Give someone a hammer and every problem looks like a nail; hand volunteers radar guns and expect to find a whole lot of speeders – too many in fact. The police in a village in England can't keep up with the paperwork from all of the scofflaws. Now, the cops are asking these folks to stop trying to enforce the speed limit.
"I fought the law and the law won." So goes the song originated by the Bobby Fuller Four and popularized by the Clash. And with good reason, because typically when an average citizen challenges the authority of law enforcement, they end up at the wrong end of its long arm. That's what makes this situation so unusual.
You're driving down a two-lane highway, moving at roughly the speed of traffic, perhaps a few miles per hour over the speed limit. Your passenger recommends to you that you slow down because of a well-known speed-trap area ahead. Good advice, right? But what about another passing motorist? Is it legal to flash your headlights at oncoming traffic to let them know of police presence in the area?
Anyone who's ever lived in the Midwest or driven through Ohio probably knows that the Buckeye State is legendary for the strict speed traps along its highways. After March 22, motorists driving along Interstate 71 near Cleveland will have a little more breathing room. That's because new state legislation will be shutting down eight of the mayor's courts in Ohio, including one in Linndale, the state's most notorious and controversial speed trap city. According to The Cleveland Leader, Linndale ha
Count this one as a big victory for motorists. A Florida man has won his First Amendment case against the Seminole County Sheriff's Office, who wrongfully ticketed him for flashing his lights to warn other drivers of a speed trap. According to the Orlando Sentinel, a Circuit Court judge not only said that the deputy who ticketed Ryan Kintner had misapplied a state law banning aftermarket flashing emergency lights, but also ruled that flashing your lights to communicate with other drivers qualifi
Now we're not suggesting that you're a lawbreaker, but if you're a social networker and you'd like to know where speedtraps are – for no reason at all – then Escort might be able to help. Makers of the Passport line of detectors, Escort has started a mobile app-supported network called Escort Live that features Bluetooth notifications.
Florida is facing a class-action lawsuit from drivers who have been ticketed for attempting to warn other motorists of hidden speed traps. According to WTSP 10 News, Eric Campbell was recently cited for just that, despite the fact that there is no law against using one's headlights to communicate with other drivers. The officer who ticketed Campbell used Florida State Statute 316.2397, even though the courts ruled that the police were wrongfully applying the law to crack down on vehicle-to-vehic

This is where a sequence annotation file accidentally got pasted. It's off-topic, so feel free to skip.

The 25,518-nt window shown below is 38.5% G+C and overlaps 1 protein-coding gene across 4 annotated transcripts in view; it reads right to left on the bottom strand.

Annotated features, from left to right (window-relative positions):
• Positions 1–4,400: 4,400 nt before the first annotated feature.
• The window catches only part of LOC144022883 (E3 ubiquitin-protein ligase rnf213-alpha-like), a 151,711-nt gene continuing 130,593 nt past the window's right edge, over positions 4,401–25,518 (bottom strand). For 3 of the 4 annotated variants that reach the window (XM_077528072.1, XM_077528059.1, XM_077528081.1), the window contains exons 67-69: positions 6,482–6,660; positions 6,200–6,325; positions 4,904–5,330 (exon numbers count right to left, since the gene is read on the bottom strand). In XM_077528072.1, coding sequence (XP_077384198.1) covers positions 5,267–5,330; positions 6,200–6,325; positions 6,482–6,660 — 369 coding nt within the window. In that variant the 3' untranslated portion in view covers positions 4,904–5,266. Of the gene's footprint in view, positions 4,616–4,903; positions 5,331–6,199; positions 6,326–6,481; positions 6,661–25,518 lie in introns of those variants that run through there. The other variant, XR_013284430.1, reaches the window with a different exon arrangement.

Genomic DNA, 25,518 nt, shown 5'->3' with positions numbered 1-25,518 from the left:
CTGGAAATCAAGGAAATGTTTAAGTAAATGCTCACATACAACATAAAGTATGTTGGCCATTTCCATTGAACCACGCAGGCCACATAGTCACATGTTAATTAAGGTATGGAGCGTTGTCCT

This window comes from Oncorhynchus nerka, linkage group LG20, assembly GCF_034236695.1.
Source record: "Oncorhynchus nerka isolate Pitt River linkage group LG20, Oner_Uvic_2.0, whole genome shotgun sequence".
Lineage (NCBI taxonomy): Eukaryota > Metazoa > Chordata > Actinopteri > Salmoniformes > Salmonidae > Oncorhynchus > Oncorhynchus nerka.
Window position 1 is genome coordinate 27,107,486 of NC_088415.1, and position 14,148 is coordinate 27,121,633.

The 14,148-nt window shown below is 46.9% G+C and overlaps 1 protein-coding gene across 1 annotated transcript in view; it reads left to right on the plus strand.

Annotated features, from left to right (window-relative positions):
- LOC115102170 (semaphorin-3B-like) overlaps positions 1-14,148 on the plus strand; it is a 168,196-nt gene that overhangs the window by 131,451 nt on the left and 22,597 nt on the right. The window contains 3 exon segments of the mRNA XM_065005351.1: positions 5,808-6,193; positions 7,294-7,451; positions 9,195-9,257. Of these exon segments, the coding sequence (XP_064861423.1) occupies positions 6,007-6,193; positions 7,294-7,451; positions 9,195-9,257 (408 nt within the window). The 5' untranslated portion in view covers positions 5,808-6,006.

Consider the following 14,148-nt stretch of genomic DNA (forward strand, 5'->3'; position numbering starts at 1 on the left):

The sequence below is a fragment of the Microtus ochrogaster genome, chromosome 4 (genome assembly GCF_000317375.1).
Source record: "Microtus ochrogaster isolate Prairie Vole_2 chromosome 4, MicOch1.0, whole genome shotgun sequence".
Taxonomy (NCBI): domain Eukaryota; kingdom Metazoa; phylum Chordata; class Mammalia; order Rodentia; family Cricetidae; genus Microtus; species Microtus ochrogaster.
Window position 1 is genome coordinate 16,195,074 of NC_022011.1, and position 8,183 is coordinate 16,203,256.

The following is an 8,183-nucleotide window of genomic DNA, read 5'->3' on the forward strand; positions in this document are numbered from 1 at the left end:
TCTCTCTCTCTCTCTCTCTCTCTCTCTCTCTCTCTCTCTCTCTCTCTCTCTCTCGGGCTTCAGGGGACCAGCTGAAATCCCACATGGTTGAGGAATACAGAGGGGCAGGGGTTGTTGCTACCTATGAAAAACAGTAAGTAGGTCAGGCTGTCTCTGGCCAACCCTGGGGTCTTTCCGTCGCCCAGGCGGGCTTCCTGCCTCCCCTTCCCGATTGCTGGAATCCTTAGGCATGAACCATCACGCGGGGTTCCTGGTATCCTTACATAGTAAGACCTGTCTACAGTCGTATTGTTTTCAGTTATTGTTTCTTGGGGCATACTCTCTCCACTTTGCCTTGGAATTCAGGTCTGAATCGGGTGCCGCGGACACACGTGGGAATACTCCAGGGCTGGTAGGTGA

For the average motorist, dealing with law enforcement usually amounts trying to get out of a traffic citation. So it's understandable that we sometimes are less than thrilled to see them on our roads. But keep in mind that the police are the first responders whenever there is trouble, and the men and women in blue are looking out for our best interests more than many of us realize.
Running into a speed trap is a gut-wrenching feeling. Regardless of whether you are going two or 20 mph over the limit, you always have to glance in your mirror to make sure Johnny Law isn't on your tail. In that spirit, a Lakeway, Texas resident is fed up with the traps in his town and has decided to fight back against them all by his lonesome. Lance Mitchell, co-founder of the website SpeedTrapAhead.org, is taking to the streets and warning other motorists about nearby speed traps.
Earlier this week, the ink dried on a deal for Navteq to acquire Trapster, the speed trap and road hazard tracking company that makes GPS apps for iPhone, Android and Blackberry. Navteq's interest in Trapster is obvious: One of the world's largest mapping and sat-nav software companies needs more crowd-sourced traffic information. With over nine million downloads, Trapster has both the reach and programming knowledge to expand the depth and breadth of the firm's traffic data.
Researchers at the Naval Postgraduate School and the University of California, Santa Cruz may have found a new use for most drivers' worst nightmare. William Fox and John Vesecky have discovered that with a little tweaking, a run-of-the-mill radar gun can become an instrument for detecting suicide bombers. The duo found that at a specific frequency, the gun can pick up on patterns of looped wire typically used in bomber suicide vests. Testing is in the beginning stages right now, but thus far, t